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Version: 0.8.0


This article has examples in the following target languages:

Reaction Declaration

A reaction declaration has the following form:

reaction [<name>] (triggers) [<uses>] [-> <effects>] [{= ... body ...=}]

Each reaction declares its triggers, uses, and effects:

  • The triggers field can be a comma-separated list of input ports, output ports of contained reactors, timers, actions, or the special events startup, shutdown, and reset (explained here>). There must be at least one trigger for each reaction.
  • The uses field, which is optional, specifies input ports (or output ports of contained reactors) that do not trigger execution of the reaction but may be read by the reaction.
  • The effects field, which is also optional, is a comma-separated lists of output ports ports, input ports of contained reactors, or actions.

Reactions may optionally be named. The name is cosmetic and may serve as additional documentation. Note that reactions cannot be called like functions, even if they are named.

The reaction's behavior is defined by its body, which should be given in the target programming language. Note that the reaction body may only read from actions and ports that it has declared as triggers or uses, and it may only write to actions and ports that is has declared as an effect. The target code generators implement a scoping mechanism, such that only variables that are declared in the reaction signature are accessible in the reaction body.

In some targets, the reaction body may be omitted and the body can be defined natively in the target language in an external file. See the section on Bodyless Reactions for details.

Reaction Order

A reactor may have multiple reactions, and more than one reaction may be enabled at any given tag. In Lingua Franca semantics, if two or more reactions of the same reactor are simultaneously enabled, then they will be invoked sequentially in the order in which they are declared. More strongly, the reactions of a reactor are mutually exclusive and are invoked in tag order primarily and declaration order secondarily. Consider the following example:

target C { timeout: 3 secs } main reactor Alignment { state s: int = 0 timer t1(100 msec, 100 msec) timer t2(200 msec, 200 msec) timer t4(400 msec, 400 msec) reaction(t1) {= self->s += 1; =} reaction(t2) {= self->s -= 2; =} reaction(t4) {= printf("s = %d\n", self->s); =} }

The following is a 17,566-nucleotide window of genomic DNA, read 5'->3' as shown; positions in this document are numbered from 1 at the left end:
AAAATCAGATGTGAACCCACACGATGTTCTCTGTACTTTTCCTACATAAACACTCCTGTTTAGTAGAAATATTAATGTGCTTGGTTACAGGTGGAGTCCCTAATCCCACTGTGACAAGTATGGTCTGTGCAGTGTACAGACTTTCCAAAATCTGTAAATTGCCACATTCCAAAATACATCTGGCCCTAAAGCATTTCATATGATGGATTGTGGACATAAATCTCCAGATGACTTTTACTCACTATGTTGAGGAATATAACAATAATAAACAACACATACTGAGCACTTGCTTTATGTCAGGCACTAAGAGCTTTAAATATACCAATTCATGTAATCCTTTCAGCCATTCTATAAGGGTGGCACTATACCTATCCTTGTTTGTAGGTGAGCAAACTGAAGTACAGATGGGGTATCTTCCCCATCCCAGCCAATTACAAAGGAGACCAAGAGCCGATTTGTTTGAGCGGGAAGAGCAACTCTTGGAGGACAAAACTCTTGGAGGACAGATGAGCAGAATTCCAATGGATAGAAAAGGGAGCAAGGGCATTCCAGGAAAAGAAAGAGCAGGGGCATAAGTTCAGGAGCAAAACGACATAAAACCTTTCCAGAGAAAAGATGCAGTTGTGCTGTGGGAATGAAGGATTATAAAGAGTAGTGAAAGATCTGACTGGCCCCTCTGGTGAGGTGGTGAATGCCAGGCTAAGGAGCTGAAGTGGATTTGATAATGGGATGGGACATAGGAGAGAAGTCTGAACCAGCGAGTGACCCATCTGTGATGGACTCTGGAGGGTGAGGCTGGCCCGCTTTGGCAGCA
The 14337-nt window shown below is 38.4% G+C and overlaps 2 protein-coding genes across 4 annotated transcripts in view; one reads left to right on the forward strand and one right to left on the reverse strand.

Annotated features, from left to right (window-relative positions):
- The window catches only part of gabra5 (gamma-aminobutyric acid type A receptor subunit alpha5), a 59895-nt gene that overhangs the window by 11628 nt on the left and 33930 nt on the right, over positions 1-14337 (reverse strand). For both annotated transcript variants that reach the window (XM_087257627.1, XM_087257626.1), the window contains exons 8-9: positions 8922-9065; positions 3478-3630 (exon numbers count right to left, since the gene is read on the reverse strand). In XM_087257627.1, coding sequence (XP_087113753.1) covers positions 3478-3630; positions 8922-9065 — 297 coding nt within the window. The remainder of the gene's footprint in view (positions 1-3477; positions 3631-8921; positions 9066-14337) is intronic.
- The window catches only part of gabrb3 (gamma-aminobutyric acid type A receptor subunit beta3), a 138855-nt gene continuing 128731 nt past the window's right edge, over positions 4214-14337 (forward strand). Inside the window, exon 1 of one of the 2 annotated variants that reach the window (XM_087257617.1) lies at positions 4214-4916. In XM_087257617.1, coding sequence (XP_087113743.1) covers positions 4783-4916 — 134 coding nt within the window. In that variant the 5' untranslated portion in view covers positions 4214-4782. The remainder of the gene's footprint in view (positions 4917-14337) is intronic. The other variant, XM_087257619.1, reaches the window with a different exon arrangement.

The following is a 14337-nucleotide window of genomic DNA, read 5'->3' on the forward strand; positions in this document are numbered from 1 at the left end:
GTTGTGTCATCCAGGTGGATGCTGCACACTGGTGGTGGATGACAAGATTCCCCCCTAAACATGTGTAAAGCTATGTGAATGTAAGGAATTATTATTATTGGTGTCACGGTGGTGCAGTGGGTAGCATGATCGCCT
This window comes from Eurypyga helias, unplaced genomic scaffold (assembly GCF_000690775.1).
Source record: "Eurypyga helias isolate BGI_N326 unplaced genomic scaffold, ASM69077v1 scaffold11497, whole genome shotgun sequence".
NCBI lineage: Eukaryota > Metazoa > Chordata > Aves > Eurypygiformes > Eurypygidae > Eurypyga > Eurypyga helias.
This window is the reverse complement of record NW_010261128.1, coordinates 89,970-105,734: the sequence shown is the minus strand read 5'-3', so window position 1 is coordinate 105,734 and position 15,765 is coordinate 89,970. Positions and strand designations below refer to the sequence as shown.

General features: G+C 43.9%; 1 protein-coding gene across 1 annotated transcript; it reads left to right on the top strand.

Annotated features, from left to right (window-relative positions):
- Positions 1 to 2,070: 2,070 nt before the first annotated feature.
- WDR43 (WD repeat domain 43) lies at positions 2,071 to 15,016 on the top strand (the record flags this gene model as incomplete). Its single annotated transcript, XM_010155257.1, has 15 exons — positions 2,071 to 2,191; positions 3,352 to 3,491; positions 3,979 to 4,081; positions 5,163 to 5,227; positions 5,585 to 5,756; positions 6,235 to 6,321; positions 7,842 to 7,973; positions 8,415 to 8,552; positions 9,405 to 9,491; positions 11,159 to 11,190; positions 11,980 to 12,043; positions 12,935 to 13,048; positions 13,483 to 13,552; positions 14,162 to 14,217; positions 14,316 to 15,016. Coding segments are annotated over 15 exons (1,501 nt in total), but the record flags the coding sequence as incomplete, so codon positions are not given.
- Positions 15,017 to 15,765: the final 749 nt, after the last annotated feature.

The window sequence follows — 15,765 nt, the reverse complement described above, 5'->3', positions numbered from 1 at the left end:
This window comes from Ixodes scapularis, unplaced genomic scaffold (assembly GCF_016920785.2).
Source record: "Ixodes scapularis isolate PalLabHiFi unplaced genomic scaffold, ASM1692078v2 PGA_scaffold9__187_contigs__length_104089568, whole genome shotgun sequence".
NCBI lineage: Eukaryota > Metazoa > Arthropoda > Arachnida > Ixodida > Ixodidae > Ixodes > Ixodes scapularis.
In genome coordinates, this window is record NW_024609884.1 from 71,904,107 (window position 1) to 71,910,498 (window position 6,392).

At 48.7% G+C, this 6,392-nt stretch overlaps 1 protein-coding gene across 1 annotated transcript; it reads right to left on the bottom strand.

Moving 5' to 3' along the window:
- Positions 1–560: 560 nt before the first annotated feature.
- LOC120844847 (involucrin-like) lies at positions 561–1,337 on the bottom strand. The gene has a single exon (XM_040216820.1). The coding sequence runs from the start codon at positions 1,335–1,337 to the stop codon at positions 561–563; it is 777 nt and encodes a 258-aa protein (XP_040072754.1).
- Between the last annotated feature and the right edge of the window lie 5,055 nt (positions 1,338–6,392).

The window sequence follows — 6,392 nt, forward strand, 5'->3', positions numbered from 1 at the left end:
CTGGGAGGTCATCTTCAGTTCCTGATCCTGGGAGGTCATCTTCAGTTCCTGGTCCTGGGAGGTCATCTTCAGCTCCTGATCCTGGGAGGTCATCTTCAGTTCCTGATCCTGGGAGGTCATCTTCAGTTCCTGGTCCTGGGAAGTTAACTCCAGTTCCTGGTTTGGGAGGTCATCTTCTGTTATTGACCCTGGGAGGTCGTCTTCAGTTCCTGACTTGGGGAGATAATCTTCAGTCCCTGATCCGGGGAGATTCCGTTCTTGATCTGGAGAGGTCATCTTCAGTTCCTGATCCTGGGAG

Every 100 ms, this increments the state variable s by 1, every 200 ms, it decrements s by 2, and every 400 ms, it prints the value of s. When these reactions align, they are invoked in declaration order, and, as a result, the printed value of s is always 0.

Overwriting Outputs

Just as the reactions of the Alignment reactor overwrite the state variable s, logically simultaneous reactions can overwrite outputs. Consider the following example:

target C reactor Overwriting { output y: int state s: int = 0 timer t1(100 msec, 100 msec) timer t2(200 msec, 200 msec) reaction(t1) -> y {= self->s += 1; lf_set(y, self->s); =} reaction(t2) -> y {= self->s -= 2; lf_set(y, self->s); =} }

Here, the reaction to t1 will set the output to 1 or 2, but every time it sets it to 2, the second reaction (to t2) will overwrite the output with the value 0. As a consequence, the outputs will be 1, 0, 1, 0, ... deterministically.

Reacting to Outputs of Contained Reactors

A reaction may be triggered by the an input to the reactor, but also by an output of a contained reactor, as illustrated in the following example:

target C import Overwriting from "Overwriting.lf" main reactor { s = new Overwriting() reaction(s.y) {= if (s.y->value != 0 && s.y->value != 1) { lf_print_error_and_exit("Outputs should only be 0 or 1!"); } =} }
Lingua Franca diagram: ContainedCreator: FreeHEP Graphics2D Driver Producer: de.cau.cs.kieler.klighd.piccolo.freehep.SemanticSVGGraphics2D Revision Source: Date: Tuesday, March 29, 2022 at 4:36:03 PM Pacific Daylight TimeContaineds : Overwriting(100 msec, 100 msec)(200 msec, 200 msec)21y

This instantiates the above Overwriting reactor and monitors its outputs.

Triggering Contained Reactors

A reaction can set the input of a contained reactor, thereby triggering its reactions, as illustrated in the following example:

target C reactor Inside { input x: int reaction(x) {= printf("Received %d\n", x->value); =} } main reactor { i = new Inside() reaction(startup) -> i.x {= lf_set(i.x, 42); =} }

The reaction to startup declares the input port of the inside reactor as an effect and then sets it with value 42. This will cause the inside reactor's reaction to execute and print Received 42.

Startup, Shutdown, and Reset Reactions

Reactions may be triggered by the special events startup, shutdown, or reset. For example,

reaction(startup) {= // ... Do something =}

A reaction to startup is triggered at the very first tag when the program begins (or, if within a mode of a modal reactor, when the mode is first entered). This reaction will be logically simultaneous with reactions to timers that have a zero offset. As usual, for logically simultaneous reactions declared within the same reactor, the order in which they are invoked will be governed by the order in which they are declared.

A reaction to shutdown is invoked at program termination. See the Termination section for details.

Reactions to the reset event are not supported in $target-language$ because modal reactors are not supported.

Bodyless Reactions

See Reaction Declarations.